Friday's attendance was a little sparse, mostly because of the wet weather. Most of the venues were a little more than half-filled, including the Carolina Theatre where the crowd was very excited when Terence Blanchard and E-Collective hit the stage after the North Carolina Central University bands. Unfortunately, the performance was not as well-received as the previous performers. After the concert, some people were puzzled as to what the band was doing. Some admitted that Terence sounded great. It was the noise disguised as his band that was the big question.

Blanchard's concert was followed by a superb, perfectly entertaining concert from the very talented trumpeter Nicholas Payton who also played the keyboards in his four-piece band. They did an excellent set at The Durham Armory that was heavily Latin flavored, New Orleans-style, and swinging, as in 4/4. It had some of the patrons dancing, smiling and enjoying themselves. His show also consisted of a tape recording of a person reciting a monologue about black people and how they have been brainwashed, and what the person thought was the solution to the problem. The answer was music, according to the recording. No one in the festive audience seemed to notice that part of the Payton performance. They also didn't seem to hear it when the monologue called it Black American Music.

By the time Kamasi Washington and his band were into their second selection, at around 12 midnight, the Durham Armory was almost filled with the old, young, black, white, and in between. This was clearly the band that everybody came to see. Their stage presence was straight out of the motherland, Mama Africa. It featured Afros and African attire with Kamasi in the middle blowing his saxophone as if was his last day on earth. The crowd loved it and some knew his music. Some of them cheered him whenever he soloed, including Terence Blanchard who was also in the audience. It was quite a performance on and off stage. The best part of the Washington concert was the closing tune, the encore, "The Rhythm Changes," sung brilliantly by the vocalist Patrice Quinn.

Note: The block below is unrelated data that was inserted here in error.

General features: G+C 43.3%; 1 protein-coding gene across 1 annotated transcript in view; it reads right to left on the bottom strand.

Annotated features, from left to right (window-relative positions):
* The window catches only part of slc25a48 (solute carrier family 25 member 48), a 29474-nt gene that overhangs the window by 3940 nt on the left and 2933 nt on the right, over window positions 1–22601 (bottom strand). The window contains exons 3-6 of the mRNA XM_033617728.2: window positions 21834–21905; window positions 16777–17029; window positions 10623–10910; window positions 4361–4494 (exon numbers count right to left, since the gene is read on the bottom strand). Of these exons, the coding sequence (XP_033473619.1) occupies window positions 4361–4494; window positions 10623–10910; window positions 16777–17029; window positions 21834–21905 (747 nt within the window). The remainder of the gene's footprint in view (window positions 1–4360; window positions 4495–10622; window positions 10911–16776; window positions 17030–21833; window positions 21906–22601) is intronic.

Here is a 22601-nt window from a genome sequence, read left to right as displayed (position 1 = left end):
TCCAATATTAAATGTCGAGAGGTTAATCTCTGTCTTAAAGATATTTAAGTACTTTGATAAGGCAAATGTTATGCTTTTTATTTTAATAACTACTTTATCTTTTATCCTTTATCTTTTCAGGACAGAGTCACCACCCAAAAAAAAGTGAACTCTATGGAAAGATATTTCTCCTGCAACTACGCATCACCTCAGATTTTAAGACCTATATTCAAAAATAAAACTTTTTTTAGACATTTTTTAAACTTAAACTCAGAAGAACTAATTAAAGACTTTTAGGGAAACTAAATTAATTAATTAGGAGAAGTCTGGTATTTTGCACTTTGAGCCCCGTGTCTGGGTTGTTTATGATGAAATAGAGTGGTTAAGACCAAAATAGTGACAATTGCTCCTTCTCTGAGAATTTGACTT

Saturday, April 7, 2016, was a better weather day for the festival. There was no more rain in the forecast. Only sun and a slight chill in the air was the projection. It was a perfect day for a festival that saw the Durham Armory turn into an African village, with merchants packed in there, selling their wares-like books, suits, dashikis, oils, art work. Live music was provided by a series of bands, including the dynamic Afro-beat band, Caique Vidal. There were also vendors and food trucks, on the outside, selling steaming plates of Jamaican food and a produce truck full of fresh vegetables, melons and fruits. The owner of the produce truck said that his business was located in Durham County and was the only African-American owned one in the area. The joyous successful affair was appropriately titled "Jam Shop Sip Repeat."

Later on Saturday evening, the festival continued with performances in the PSI Theatre at The Durham Arts Council. The concerts were called the Revive Music Stage. The acts included the bands of the drummers Kendrick Scott, Derrick Hodge and Otis Brown III, whose spirited set featured the superb saxophonist Marcus Strickland and the former Greenville, North Carolina resident vocalist Christie Dashiell, the lady who may have stolen show with her smoking singing. Write her name down. She is not a rising star, as the Otis Brown III, the leader said, she "has arrived." Her voice on "God Is On Our Side" resembled an angel from heaven and sounded a great deal like Sarah Vaughan and Cassandra Wilson.

Other highlights Saturday night at the Third Annual Art Of Cool Festival was a packed concert that featured the Los Angeles-area-based neo-soul band Internet. The place was jumping when the group hit the stage and most of the audience, whose ages seemed to range from the twenties to the forties, danced and sang along with the female lead singer, Syd tha Kyd. Later, at around 12 midnight, the boss bassist Thundercat (also based in L.A.) delivered a thoroughly satisfying performance at the Motorco Hall, to a capacity crowd. The festival ended Sunday morning, April 8, 2016, with a VIP reception at The Durham Armory that featured New Orleans native, keyboardist/vocalist PJ Morton.

All and all, the festival was much more diverse and ambitious than the previous two, and seemed to attract more people of various colors, ages and backgrounds. It was big fun, and definitely cool. Weeks after the event, music lovers are still smiling and are passionately waiting for The Fourth Annual Art Of Cool Festival to come around next spring 2017 to help brightened up downtown Durham, North Carolina and the world. Congratulations Art of Cool Project organizers, you have done a soulful, uplifting, in-the-moment, great job again, the third time around!

(Photo by Alex Boerner)

More Information: http://www.aocfestival.org